“For a long time, Alan Greenspan’s pronouncements were viewed in Congress and elsewhere as if orchestrated on Mount Sinai, and there seems a consensus now is that this was a mistake,” said Bernard Shull of Hunter College in New York.
As a scholar of the Depression, Mr. Bernanke chastised Japan for being too timid in combating deflation and advocated overwhelming force as a response to financial crises — advice he has followed at the Fed.
But Mr. Bernanke, who was confirmed to a second term in January by an uncomfortably narrow margin, has been adroit in avoiding fiscal controversy.
At a pair of Congressional hearings in September, for example, he gave each party a message it wanted to hear. He told Democrats that the government should maintain short-term fiscal support for the recovery. He assured Republicans of the need to rein in deficits and stabilize debt levels.
And when pressed, he declined to be precise. “I’m reluctant to take positions on specific tax and spending measures,” he told Representative Spencer T. Bachus of Alabama, the top Republican on the House committee that oversees the Fed. “I’m sure you can understand my position on that.”
However, Mr. Bernanke has spoken of the budgetary challenges posed by an aging population. And he came the closest he has in a while to advocating fiscal measures in an Oct. 4 speech in Providence, R.I., when he suggested that the government adopt fiscal rules — in essence surrendering some of Congress’s and the president’s discretion.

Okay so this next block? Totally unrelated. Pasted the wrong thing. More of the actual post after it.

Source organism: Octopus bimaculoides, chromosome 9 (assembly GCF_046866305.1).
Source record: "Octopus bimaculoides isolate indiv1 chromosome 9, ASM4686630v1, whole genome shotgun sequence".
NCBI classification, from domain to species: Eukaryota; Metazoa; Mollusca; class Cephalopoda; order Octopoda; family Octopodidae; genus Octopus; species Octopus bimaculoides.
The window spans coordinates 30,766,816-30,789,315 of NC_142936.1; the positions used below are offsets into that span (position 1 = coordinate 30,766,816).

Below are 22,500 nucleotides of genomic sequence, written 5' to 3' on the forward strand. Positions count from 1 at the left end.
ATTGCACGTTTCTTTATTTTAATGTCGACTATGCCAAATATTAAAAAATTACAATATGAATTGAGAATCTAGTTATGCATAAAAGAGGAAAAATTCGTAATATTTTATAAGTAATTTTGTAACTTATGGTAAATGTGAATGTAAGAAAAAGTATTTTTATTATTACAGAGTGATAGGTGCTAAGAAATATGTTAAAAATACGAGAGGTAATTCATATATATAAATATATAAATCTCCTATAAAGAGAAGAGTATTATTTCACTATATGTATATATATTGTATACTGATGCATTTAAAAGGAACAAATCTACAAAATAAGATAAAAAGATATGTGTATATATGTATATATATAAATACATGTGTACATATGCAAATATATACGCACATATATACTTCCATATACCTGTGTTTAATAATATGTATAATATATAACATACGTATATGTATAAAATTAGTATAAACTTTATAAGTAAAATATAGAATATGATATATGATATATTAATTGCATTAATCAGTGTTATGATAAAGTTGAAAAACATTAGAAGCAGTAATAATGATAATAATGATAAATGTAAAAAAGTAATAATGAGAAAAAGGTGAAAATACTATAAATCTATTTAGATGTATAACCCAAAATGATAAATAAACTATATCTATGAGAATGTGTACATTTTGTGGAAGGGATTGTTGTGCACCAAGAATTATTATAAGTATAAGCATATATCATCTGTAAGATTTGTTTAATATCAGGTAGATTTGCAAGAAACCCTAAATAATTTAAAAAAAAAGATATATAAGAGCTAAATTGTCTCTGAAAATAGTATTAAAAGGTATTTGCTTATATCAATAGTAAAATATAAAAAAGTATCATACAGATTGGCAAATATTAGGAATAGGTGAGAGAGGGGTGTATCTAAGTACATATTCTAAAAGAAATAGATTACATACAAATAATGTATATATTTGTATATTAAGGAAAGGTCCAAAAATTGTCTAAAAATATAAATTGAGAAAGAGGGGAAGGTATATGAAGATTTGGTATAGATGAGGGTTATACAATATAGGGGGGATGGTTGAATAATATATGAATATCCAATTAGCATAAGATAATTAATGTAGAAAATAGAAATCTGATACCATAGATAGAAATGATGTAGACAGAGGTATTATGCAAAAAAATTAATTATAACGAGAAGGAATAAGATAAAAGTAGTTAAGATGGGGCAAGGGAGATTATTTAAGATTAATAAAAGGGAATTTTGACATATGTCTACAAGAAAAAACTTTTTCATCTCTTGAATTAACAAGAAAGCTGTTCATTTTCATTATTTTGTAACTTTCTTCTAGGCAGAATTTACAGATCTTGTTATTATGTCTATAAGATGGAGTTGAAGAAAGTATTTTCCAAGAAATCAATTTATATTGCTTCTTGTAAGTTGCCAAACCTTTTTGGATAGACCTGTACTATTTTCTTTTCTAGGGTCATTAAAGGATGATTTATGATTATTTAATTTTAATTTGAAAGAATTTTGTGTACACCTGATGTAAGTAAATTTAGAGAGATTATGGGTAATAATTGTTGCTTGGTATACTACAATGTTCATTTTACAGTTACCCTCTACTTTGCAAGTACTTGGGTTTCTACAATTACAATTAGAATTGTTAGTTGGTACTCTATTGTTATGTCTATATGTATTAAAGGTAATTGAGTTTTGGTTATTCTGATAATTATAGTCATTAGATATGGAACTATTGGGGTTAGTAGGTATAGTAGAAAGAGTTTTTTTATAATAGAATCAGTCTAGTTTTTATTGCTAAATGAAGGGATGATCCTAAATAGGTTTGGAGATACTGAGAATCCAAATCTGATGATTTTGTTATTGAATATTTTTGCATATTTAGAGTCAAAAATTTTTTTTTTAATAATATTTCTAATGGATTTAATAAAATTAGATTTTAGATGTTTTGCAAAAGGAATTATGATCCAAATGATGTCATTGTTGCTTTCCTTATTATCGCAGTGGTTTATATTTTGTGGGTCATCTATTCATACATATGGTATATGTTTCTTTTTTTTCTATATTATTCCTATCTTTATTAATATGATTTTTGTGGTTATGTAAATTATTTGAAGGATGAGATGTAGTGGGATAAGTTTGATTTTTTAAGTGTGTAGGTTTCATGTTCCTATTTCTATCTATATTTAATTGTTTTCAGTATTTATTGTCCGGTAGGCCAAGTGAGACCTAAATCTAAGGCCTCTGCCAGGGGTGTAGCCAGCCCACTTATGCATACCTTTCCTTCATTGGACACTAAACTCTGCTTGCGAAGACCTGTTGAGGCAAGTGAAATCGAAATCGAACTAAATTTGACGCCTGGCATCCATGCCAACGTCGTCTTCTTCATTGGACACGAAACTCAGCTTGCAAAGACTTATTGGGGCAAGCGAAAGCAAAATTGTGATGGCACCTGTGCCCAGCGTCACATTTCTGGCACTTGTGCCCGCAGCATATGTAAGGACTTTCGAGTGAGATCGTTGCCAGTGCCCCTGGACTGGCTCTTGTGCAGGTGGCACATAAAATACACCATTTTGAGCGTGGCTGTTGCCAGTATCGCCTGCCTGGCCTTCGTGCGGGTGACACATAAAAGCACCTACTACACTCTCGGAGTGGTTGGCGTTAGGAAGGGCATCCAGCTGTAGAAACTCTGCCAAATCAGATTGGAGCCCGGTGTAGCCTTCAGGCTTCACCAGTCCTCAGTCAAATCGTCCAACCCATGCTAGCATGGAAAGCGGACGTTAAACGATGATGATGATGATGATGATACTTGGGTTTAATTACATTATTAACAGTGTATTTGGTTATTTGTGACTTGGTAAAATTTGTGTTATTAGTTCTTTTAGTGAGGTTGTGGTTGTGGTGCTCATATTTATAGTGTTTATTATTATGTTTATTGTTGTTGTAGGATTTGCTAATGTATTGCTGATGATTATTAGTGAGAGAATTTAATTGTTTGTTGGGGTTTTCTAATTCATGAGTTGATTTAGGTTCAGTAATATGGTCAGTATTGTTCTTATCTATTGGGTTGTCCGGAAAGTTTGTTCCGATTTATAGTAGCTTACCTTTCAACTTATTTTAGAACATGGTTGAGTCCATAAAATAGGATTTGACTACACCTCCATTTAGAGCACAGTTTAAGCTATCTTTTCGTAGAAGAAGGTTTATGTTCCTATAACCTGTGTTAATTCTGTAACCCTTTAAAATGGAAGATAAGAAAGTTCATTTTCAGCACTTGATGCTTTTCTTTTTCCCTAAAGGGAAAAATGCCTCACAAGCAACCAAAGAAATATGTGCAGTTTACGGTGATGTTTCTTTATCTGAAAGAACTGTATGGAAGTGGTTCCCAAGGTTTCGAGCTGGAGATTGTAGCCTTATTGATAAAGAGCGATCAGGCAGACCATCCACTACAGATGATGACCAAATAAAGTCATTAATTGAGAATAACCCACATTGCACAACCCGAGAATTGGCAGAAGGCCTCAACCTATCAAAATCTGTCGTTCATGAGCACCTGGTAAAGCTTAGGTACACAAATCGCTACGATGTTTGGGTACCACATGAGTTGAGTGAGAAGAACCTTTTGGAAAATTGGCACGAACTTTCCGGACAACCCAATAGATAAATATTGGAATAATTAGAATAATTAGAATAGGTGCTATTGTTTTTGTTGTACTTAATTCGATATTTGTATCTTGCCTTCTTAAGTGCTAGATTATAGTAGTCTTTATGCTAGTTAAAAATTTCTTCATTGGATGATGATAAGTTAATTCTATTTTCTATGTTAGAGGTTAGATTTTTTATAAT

Congress already uses so-called pay-go rules, which require that spending increases or tax cuts be offset within a 10-year horizon, but there are significant exemptions.
Moreover, the rules are intended only to prevent projected deficits from getting worse and do not require Congress “to reduce the ever-increasing deficits that are already built into current law,” Mr. Bernanke noted.
Of the dozen economists interviewed for this article, those who favored additional stimulus tended to want Mr. Bernanke to speak out.
“Further short-run fiscal expansion paired with credible measures to deal with longer-term deficits would be a good idea,” said Alan J. Auerbach, a professor of economics and law at the University of California, Berkeley.
“The political difficulty of accomplishing this puts pressure not only on the Fed but also on our trade policy, where we are forced to lean more heavily on China.”
William G. Gale, of the Brookings Institution, said additional federal spending would be more effective than new debt purchases by the Fed — a strategy known as quantitative easing — and that Mr. Bernanke should at least explain the connection between the two.
“By pursuing quantitative easing, he is committing to monetary expansion,” Mr. Gale said. “He has the right to say that he has made the commitment, and now it is time for Congress to make a similar commitment.”
Other economists say the Fed has already gotten dangerously close to the Treasury Department, given their collaboration under Mr. Bush in bailing out Wall Street, and in propping up the housing market.
“The distinction and separation of monetary and fiscal policy has almost disappeared,” said Alberto F. Alesina, an economics professor at Harvard. “This is, I believe, dangerous.”
Another Harvard professor, Martin S. Feldstein, who like Mr. Bernanke is a former chairman of the White House Council of Economic Advisers, said, "There have been times when the Fed has in effect said: If fiscal policy is tightened, the Fed will be able to lower interest rates. That does not apply now."